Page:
Keen-eyed observers will have noted that a state election poll tracker appeared in the sidebar yesterday. It has since been updated with the results of Morgan’s latest SMS poll, on which more below. The chief innovation is separate two-party and seat projections based on both previous election and respondent-allocated preferences, the Queensland experience having cast serious doubt over the utility of the former method under optional preferential voting when a big swing is on. Respondent-allocated data is available in two polls from Ipsos and one from ReachTEL, and my method is to crudely split the difference between the two (or rather an average of the two, in the case of Ipsos). However, it had hitherto escaped by notice that ReachTEL provided detailed results from its preference breakdown, and now that I know this I’ll use it to sharpen things up a little when the next poll comes out.
Notable news nuggets:
The aforementioned Roy Morgan poll was conducted from Friday to Sunday by SMS from a sample of 1287 respondents, and it has the Coalition well clear of Labor with 46.5% of the primary vote to 33.5%, and the Greens on 11.5%. The published two-party result is 55.5-44.5 in favour of the Coalition. However, the size of the lead hasn’t made much difference to the poll tracker, as this series has been reasonably consistent in landing above trend for the Coalition, and has been bias-adjusted accordingly.
Labor has reached a deal with the Greens in which the latter will recommend their voters preference Labor in 23 seats, including most of the ones that matter. Furthermore, it would seem the party is further set to direct preferences to Labor in many seats not directly subject to the deal. It would appear that this is more consequential than it would be under compulsory preferential voting, with Kevin Bonham calculating a 1.7% gain to Labor for every 10% of the vote recorded by the Greens, based on an Antony Green study of results from the 2007 election. The Daily Telegraph has made the deal the subject of one of its trademark front page hatchet jobs in today’s edition of the paper.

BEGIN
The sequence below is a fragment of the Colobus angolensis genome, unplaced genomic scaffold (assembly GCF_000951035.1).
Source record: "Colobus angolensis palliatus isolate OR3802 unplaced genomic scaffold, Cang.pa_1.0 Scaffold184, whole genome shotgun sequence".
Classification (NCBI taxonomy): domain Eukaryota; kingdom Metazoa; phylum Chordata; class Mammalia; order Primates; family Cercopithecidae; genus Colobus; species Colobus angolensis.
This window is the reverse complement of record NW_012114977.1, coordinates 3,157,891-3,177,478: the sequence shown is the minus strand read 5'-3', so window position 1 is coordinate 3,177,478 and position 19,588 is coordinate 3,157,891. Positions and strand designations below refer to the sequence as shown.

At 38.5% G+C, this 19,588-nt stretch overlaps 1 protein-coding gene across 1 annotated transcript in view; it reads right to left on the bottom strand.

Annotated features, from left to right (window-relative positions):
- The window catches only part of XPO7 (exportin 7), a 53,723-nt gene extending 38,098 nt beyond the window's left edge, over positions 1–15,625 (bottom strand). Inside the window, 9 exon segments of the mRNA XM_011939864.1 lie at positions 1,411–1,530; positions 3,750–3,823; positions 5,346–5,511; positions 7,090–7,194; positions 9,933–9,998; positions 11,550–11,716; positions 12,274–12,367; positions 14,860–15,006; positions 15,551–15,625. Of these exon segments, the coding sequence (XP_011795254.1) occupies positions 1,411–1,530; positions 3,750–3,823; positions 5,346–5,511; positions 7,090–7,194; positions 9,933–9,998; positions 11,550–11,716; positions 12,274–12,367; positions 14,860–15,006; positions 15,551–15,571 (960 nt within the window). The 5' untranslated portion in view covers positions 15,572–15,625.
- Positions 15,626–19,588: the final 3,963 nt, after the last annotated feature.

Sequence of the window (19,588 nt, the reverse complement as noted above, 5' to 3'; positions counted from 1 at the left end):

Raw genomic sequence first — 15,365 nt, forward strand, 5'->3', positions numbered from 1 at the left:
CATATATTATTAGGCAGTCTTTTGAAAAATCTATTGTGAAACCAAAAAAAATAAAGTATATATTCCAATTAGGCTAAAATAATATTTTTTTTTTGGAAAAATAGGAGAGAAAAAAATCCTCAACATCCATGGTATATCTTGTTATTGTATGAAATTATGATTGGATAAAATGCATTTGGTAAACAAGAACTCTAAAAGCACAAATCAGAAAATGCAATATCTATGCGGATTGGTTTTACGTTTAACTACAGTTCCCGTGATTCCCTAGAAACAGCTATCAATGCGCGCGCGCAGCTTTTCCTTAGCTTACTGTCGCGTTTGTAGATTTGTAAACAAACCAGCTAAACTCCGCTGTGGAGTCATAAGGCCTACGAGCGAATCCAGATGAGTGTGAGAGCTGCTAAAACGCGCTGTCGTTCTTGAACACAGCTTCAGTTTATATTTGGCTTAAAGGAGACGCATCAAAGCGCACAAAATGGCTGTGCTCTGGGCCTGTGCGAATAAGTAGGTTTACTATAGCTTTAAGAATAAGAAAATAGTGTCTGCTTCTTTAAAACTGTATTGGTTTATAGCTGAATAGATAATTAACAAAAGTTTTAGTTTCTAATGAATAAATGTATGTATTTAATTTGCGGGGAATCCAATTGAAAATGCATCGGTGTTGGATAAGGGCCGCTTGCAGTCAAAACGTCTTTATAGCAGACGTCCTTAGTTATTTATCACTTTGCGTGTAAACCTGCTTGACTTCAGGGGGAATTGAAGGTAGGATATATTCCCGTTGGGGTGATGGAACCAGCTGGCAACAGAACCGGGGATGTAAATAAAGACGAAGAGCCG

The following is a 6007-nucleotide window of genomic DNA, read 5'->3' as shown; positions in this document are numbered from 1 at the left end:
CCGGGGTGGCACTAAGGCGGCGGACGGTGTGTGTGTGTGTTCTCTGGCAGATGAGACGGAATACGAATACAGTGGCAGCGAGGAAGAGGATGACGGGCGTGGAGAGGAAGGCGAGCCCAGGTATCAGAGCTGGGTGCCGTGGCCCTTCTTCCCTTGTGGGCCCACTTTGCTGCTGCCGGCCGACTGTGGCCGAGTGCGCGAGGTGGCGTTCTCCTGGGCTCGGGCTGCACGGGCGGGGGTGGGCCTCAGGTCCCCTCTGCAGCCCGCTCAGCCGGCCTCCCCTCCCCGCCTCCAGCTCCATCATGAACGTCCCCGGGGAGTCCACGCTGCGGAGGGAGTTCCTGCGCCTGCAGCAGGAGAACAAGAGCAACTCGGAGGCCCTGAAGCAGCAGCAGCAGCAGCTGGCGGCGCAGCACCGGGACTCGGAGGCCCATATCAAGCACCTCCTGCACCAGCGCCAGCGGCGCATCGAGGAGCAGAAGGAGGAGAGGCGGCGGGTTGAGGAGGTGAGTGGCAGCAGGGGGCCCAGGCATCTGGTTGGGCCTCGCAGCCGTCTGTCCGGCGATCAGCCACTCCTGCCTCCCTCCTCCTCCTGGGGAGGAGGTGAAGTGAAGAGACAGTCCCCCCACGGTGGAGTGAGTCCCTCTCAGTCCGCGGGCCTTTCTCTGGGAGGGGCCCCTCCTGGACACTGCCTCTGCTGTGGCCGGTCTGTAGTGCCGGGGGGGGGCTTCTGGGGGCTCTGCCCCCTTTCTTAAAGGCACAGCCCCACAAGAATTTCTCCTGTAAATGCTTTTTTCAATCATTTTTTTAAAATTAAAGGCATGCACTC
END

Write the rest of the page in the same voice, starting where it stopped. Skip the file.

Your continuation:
Kirsty Needham of the Sun-Herald reports focus group research from market research firm Visibility, which specifically targeted voters in western Sydney who changed their vote to Liberal in 2011, has found the government isn’t having much luck in its endeavour to link electricity privatisation to the roads and transport measures that will be funded from its proceeds. By contrast, the participants showed a spontaneous recall of facts from Labor and union attack ads. Labor’s claim that privatisation will lead to higher prices is widely accepted by voters, as reflected by Luke Foley’s invocation of the voting public as the ultimate independent experts in countering the argument that prices are to be set in any case by an independent regulator. On the other hand, the research confirmed the popularity of Mike Baird, found little mood among voters for change, and reported a perception that the government had not been beset by scandal, despite the best efforts of ICAC.
Andrew Clennell of the Daily Telegraph reports that privately, Labor people virtually admit they are done in terms of winning but that their real aim is to win as many seats as possible to get the party back in contention for 2019. Clennell further quotes a Labor source saying the party has a corruption attack ad ready to go should the Liberals strike first with one invoking the spectre of Eddie Obeid and Ian Macdonald, but so far it’s been a case of mutually assured destruction. On the Liberal side, there have reportedly been calls for some Obeid advertising to be run and frustration that this has not occurred.